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Death toll rises as California wildfires continue destructive path

in Around California

The death toll from a massive fire that swept through the mountain communities of Butte, Plumas and Yuba counties has risen to 10, and 16 people remain missing, fire officials said Thursday evening.

The North Complex fire mushroomed in size this week, scorching a total of more than 252,000 acres and forcing some 20,000 residents in Plumas, Butte and Yuba counties from their homes. Officials said the bodies of seven more people were found Thursday as they searched through hamlets where the fire burned.

A hand crew was overrun by flames in the fire’s West Zone in Butte County, which had become extremely unpredictable due to erratic weather changes. The crew was able to escape, but two firefighters suffered minor injuries.

Continue Reading on LA times

Bobcat fire in Angeles Forest threatens foothill cities amid California’s worst fire season on record

in Around California

LOS ANGELES — As several wildfires raged across Southern California on a third day of excessive heat, the National Forest Service announced unprecedented closures of campgrounds and trails amid the largest fire season on record.

Through only early September, wildfires so far this year have burned more than 2 million acres in the state, surpassing 2018 for the most acres destroyed in a year, according to figures from the California Department of Forestry and Fire Protection and Los Angeles Times research.

After historic high temperatures in the region over the weekend, officials with the National Forest Service announced they would temporarily close eight national forests at 5 p.m. Monday because of the extreme heat and dangerous fire conditions. Closing those recreation areas — including the Angeles, San Bernardino, Los Padres, Cleveland, Stanislaus, Sierra, Sequoia and Inyo national forests — will help reduce the potential for human-caused fires, they said.

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Northern California Wildfire Updates: Moc Fire Fully Contained, LNU And SCU Complexes Still Growing

in Around California

SACRAMENTO (CBS13) – Cal Fire released multiple updates on wildfires burning throughout the Northern California region, including the large and destructive LNU and SCU lightning complex wildfires and the Moc Fire that caused evacuations in Tuolumne County.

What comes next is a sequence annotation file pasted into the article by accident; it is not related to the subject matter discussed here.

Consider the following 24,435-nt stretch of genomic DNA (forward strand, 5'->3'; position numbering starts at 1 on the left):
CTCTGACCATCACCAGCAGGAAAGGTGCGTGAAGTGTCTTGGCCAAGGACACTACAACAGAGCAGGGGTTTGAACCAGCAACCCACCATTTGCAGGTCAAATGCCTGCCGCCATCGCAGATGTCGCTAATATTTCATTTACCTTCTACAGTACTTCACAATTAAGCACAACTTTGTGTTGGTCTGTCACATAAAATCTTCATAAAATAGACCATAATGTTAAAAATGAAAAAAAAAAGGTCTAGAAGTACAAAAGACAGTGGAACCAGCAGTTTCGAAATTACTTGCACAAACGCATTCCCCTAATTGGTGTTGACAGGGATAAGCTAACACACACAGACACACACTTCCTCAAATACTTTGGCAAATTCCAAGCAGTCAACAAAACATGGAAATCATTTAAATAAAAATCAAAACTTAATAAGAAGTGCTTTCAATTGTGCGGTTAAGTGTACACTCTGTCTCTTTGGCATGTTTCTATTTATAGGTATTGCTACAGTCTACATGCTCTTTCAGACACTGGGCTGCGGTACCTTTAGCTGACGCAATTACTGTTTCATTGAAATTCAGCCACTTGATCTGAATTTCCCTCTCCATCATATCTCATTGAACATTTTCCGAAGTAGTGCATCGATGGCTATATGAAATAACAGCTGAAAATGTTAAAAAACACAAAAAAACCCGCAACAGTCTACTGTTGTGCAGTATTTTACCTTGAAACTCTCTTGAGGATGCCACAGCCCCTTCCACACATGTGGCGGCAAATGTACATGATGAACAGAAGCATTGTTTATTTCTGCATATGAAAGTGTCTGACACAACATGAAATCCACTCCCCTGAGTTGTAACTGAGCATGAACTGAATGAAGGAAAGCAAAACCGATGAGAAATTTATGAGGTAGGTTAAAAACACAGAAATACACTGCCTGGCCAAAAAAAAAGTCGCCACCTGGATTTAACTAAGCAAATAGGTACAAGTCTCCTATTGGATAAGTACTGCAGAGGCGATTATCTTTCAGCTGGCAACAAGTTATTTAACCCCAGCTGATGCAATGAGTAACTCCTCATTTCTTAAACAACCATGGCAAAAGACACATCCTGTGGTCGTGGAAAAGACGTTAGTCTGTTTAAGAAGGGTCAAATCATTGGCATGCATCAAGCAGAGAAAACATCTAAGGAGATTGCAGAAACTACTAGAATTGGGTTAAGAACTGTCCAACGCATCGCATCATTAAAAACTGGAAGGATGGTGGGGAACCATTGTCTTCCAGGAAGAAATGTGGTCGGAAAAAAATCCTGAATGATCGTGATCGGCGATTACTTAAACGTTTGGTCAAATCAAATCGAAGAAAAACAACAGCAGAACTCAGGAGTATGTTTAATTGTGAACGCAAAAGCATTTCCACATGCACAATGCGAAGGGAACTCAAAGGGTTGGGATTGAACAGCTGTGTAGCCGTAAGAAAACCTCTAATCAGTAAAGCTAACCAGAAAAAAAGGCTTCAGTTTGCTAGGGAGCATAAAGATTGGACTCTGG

The Moc Fire, which began burning in Mocassin in the area of Highway 49 and Highway 120 nearly two weeks ago, reached 100% containment at 2,857 acres, Cal Fire said.

Two structures were destroyed in the fire and a total of 686 personnel were assigned to the firefight, Cal Fire said.

Tuolumne County Sheriff Bill Pooley said that withing the fire’s first six hours of burning, it erupted from 3 to 1,700 acres.

Continue Reading on Sacramento CBS local

Wildfires continue to burn in coastal range

in Environment

Wildfires continued to burn through the hills and canyons of the coastal mountain range overlooking the West Side earlier this week.

The SCU Lightning Complex, which includes the Canyon Zone fire that started in Del Puerto Canyon Aug. 16, has grown to be one of the largest wildfires in California history.

As of Tuesday morning, the complex had burned nearly 364,000 acres in Stanislaus, Santa Clara, Contra Costa, Alameda, Merced and San Benito counties, according to Cal Fire, and was only 15 percent contained.

The Canyon Zone is the largest of the three fire zones which comprise the SCU Lightning Fire Complex.

Continue Reading on West Side Connect

Crews Making Progress On Northern California Mega Fires

in Environment

Stanislaus County, CA — Containment is growing on a trio of lightning complex fires, two of which have each burned over 350,000 acres.

The SCU Complex Fire is 365,772 acres and 25-percent contained. It is located in the Bay Area and Central Valley. The series of lightning fires, grouped as one incident, is burning throughout the counties of Santa Clara, Alameda, Contra Costa, Merced, San Joaquin and Stanislaus.